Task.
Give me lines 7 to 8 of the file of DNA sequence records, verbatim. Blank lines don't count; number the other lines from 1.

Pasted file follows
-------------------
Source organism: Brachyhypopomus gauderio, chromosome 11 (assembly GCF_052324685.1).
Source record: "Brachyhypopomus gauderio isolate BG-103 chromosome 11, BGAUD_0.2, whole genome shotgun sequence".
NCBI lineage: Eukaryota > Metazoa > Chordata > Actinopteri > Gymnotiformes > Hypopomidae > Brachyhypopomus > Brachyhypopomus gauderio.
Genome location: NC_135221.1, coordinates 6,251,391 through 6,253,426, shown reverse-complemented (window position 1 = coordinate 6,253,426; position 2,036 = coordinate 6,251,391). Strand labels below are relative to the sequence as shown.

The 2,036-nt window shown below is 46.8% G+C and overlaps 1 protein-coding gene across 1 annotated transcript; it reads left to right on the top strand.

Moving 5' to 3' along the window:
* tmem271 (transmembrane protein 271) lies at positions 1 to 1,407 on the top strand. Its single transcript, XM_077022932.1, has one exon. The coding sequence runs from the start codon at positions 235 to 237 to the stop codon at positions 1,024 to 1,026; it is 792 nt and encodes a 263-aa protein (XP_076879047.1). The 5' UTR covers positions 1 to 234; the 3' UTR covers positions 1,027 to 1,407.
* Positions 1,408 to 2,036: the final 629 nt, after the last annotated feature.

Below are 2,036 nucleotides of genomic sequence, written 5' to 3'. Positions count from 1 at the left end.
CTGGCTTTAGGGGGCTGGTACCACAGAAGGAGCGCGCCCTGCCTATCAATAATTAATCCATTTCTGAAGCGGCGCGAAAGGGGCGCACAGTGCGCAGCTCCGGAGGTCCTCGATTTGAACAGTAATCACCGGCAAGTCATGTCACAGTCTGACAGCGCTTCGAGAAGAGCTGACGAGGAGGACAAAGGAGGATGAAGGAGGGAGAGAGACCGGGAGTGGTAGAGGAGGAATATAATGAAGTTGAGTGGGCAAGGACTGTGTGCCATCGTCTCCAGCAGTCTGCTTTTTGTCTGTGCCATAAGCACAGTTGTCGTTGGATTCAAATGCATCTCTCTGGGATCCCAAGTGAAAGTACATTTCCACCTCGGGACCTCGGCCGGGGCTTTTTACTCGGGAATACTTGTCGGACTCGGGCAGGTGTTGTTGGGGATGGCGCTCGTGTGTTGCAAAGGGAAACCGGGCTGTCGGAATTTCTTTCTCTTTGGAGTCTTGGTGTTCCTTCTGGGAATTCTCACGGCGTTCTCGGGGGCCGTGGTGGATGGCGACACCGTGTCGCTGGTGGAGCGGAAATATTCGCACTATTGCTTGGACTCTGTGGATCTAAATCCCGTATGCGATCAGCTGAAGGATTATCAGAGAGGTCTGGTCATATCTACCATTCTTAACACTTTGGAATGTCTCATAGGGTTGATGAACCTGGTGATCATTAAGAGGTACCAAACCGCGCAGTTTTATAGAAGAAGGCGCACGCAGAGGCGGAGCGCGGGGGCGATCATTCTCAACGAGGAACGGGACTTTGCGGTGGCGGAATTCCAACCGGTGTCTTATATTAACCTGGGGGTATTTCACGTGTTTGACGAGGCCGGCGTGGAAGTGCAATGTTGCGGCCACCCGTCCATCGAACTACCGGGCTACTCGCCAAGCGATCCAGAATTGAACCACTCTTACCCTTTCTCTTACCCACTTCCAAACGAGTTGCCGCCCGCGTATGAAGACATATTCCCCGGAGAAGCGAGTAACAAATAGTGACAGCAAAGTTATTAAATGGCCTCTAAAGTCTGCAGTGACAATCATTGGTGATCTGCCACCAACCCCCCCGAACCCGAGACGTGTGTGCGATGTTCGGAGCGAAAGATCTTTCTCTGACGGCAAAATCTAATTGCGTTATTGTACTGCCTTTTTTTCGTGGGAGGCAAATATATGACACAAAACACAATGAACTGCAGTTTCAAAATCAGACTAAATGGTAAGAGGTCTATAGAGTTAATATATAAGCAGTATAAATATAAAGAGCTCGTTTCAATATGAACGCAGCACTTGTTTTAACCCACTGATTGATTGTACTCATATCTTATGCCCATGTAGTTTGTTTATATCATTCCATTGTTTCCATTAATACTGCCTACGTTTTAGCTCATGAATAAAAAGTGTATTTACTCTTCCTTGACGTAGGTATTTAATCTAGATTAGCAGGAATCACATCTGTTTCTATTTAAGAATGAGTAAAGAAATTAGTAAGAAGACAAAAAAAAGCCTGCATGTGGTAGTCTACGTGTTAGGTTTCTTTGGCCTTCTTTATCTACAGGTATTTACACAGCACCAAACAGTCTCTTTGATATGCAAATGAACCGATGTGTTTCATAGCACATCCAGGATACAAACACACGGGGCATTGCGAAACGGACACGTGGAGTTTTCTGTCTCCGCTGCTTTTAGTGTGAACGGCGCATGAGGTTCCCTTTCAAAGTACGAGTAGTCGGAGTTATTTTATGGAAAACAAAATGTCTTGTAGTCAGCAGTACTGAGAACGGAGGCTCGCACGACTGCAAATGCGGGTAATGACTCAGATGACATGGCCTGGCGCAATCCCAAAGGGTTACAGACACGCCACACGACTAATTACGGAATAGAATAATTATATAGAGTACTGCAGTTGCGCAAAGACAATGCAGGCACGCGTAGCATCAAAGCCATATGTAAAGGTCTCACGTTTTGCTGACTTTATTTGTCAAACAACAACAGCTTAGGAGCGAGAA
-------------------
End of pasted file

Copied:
* tmem271 (transmembrane protein 271) lies at positions 1 to 1,407 on the top strand. Its single transcript, XM_077022932.1, has one exon. The coding sequence runs from the start codon at positions 235 to 237 to the stop codon at positions 1,024 to 1,026; it is 792 nt and encodes a 263-aa protein (XP_076879047.1). The 5' UTR covers positions 1 to 234; the 3' UTR covers positions 1,027 to 1,407.
* Positions 1,408 to 2,036: the final 629 nt, after the last annotated feature.